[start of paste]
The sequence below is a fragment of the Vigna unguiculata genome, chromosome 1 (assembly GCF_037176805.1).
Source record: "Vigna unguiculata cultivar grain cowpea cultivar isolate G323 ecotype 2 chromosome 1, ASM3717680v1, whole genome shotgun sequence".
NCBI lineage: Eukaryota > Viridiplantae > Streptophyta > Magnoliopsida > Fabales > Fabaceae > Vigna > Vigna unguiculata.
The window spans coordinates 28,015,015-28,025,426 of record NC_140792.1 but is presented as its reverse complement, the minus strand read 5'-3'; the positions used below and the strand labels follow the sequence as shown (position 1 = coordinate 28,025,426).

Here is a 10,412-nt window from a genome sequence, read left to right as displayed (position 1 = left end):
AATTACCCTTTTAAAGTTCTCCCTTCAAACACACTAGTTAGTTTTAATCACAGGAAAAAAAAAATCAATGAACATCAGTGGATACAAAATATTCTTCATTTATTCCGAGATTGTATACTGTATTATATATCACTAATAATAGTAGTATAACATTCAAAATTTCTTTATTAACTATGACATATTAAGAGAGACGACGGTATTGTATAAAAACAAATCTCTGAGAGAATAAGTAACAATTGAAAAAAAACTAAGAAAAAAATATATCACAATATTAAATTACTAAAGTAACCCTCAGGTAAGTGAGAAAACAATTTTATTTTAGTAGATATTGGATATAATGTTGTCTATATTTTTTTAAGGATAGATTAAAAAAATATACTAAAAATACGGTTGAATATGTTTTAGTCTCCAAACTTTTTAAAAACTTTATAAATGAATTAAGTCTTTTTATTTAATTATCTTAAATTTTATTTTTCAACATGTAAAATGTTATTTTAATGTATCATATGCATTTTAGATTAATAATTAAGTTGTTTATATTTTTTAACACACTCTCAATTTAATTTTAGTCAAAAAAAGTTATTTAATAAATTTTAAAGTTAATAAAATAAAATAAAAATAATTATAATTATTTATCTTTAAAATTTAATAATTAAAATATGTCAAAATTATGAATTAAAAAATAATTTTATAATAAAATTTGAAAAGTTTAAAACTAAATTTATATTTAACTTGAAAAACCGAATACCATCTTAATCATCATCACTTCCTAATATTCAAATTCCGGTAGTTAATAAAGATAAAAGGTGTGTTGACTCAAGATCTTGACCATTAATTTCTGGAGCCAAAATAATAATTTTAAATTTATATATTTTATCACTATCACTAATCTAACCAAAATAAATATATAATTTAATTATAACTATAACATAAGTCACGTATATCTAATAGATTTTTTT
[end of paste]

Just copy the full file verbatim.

The sequence below is a fragment of the Vigna unguiculata genome, chromosome 1 (assembly GCF_037176805.1).
Source record: "Vigna unguiculata cultivar grain cowpea cultivar isolate G323 ecotype 2 chromosome 1, ASM3717680v1, whole genome shotgun sequence".
NCBI lineage: Eukaryota > Viridiplantae > Streptophyta > Magnoliopsida > Fabales > Fabaceae > Vigna > Vigna unguiculata.
The window spans coordinates 28,015,015-28,025,426 of record NC_140792.1 but is presented as its reverse complement, the minus strand read 5'-3'; the positions used below and the strand labels follow the sequence as shown (position 1 = coordinate 28,025,426).

Here is a 10,412-nt window from a genome sequence, read left to right as displayed (position 1 = left end):
AATTACCCTTTTAAAGTTCTCCCTTCAAACACACTAGTTAGTTTTAATCACAGGAAAAAAAAAATCAATGAACATCAGTGGATACAAAATATTCTTCATTTATTCCGAGATTGTATACTGTATTATATATCACTAATAATAGTAGTATAACATTCAAAATTTCTTTATTAACTATGACATATTAAGAGAGACGACGGTATTGTATAAAAACAAATCTCTGAGAGAATAAGTAACAATTGAAAAAAAACTAAGAAAAAAATATATCACAATATTAAATTACTAAAGTAACCCTCAGGTAAGTGAGAAAACAATTTTATTTTAGTAGATATTGGATATAATGTTGTCTATATTTTTTTAAGGATAGATTAAAAAAATATACTAAAAATACGGTTGAATATGTTTTAGTCTCCAAACTTTTTAAAAACTTTATAAATGAATTAAGTCTTTTTATTTAATTATCTTAAATTTTATTTTTCAACATGTAAAATGTTATTTTAATGTATCATATGCATTTTAGATTAATAATTAAGTTGTTTATATTTTTTAACACACTCTCAATTTAATTTTAGTCAAAAAAAGTTATTTAATAAATTTTAAAGTTAATAAAATAAAATAAAAATAATTATAATTATTTATCTTTAAAATTTAATAATTAAAATATGTCAAAATTATGAATTAAAAAATAATTTTATAATAAAATTTGAAAAGTTTAAAACTAAATTTATATTTAACTTGAAAAACCGAATACCATCTTAATCATCATCACTTCCTAATATTCAAATTCCGGTAGTTAATAAAGATAAAAGGTGTGTTGACTCAAGATCTTGACCATTAATTTCTGGAGCCAAAATAATAATTTTAAATTTATATATTTTATCACTATCACTAATCTAACCAAAATAAATATATAATTTAATTATAACTATAACATAAGTCACGTATATCTAATAGATTTTTTT